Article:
What do pastors do all week? That was the title of a recent commentary in the Houston Chronicle. Ken Gurley did a fair treatment in his attempt to broach the subject. I’ve often joked around with people stating, “Ministers only work on Sundays.” While we know there’s more to the job than just a Sunday discourse, few (outside of the clergy) have an adequate understanding of what really goes on Monday through Saturday. Just click the picture in this post and you’ll see what I’m talking about.
While I love what I do, it can be a daunting and overwhelming task at times. The pastoral role is an ever-changing dynamic influenced by a variety of expectations. So, what does a pastor do all week? The minister prepares, studies, leads, shepherds, prays, visions, encourages, teaches, disciples, helps, administrates, corrects, counsels, cares, represents, loves, laughs, and cries. With each one of those descriptors, you’ll uncover a multitude of tasks, responsibilities, and roles. The average minister clocks 50 to 65 hour work weeks depending on the season and circumstances.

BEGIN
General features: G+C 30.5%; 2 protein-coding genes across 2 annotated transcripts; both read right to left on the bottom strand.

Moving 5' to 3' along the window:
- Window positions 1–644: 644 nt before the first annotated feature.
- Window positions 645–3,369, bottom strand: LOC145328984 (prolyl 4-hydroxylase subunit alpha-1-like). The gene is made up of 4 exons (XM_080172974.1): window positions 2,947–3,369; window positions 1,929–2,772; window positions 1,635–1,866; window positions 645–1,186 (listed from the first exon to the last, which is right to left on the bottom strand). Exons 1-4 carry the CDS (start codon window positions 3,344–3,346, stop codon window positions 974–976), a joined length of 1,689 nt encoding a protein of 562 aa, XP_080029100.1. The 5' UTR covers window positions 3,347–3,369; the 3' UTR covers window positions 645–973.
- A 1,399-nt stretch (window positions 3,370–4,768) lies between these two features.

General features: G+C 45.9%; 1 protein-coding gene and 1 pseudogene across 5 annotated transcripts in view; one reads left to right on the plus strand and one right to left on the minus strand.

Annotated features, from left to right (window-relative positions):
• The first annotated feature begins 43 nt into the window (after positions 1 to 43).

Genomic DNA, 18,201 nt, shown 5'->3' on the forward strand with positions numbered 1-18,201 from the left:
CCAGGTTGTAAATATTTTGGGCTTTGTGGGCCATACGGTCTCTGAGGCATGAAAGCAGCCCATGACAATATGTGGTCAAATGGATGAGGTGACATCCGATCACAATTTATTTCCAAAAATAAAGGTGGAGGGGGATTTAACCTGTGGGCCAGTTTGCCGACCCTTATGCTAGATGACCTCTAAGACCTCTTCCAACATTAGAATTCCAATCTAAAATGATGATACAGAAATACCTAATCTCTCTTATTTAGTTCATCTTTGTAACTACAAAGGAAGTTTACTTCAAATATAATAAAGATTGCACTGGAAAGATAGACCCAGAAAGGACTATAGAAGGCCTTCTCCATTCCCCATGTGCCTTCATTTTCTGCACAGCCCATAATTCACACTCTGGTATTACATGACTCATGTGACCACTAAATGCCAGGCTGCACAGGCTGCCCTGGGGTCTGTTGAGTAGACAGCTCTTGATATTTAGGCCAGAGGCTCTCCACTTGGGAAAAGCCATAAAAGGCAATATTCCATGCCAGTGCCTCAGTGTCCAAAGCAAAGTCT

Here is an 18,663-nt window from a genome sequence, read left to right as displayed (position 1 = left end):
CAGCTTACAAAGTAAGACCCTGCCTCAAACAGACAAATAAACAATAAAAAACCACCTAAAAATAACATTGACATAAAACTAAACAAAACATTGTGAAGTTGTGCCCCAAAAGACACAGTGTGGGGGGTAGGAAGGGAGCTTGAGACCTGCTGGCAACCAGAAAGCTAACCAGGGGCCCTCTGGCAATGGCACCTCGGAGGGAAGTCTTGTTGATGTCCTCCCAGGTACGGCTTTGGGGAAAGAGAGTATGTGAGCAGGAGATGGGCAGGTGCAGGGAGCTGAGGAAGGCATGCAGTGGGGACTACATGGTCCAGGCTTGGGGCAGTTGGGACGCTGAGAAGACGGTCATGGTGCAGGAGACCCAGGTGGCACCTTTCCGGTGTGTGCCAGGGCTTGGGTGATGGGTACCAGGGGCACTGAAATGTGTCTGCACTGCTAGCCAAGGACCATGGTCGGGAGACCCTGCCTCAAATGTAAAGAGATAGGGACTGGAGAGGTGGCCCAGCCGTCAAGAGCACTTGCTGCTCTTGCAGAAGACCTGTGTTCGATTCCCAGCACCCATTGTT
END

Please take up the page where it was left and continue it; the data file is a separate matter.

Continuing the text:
Maybe the question should be rephrased, “What doesn’t the pastor do all week?” The great test of a minister’s work is found in the balance. Healthy ministers learn to balance the challenges, realizing work is never complete (and being okay with that), but learning to complete what does need to be done. This isn’t something that’s taught in seminary; it’s caught, learned, and derived by experience. The second test is found in not burning (flaming) out in the process. There just aren’t many opportunities for flamed out, burned out, and nearly exhausted clergy.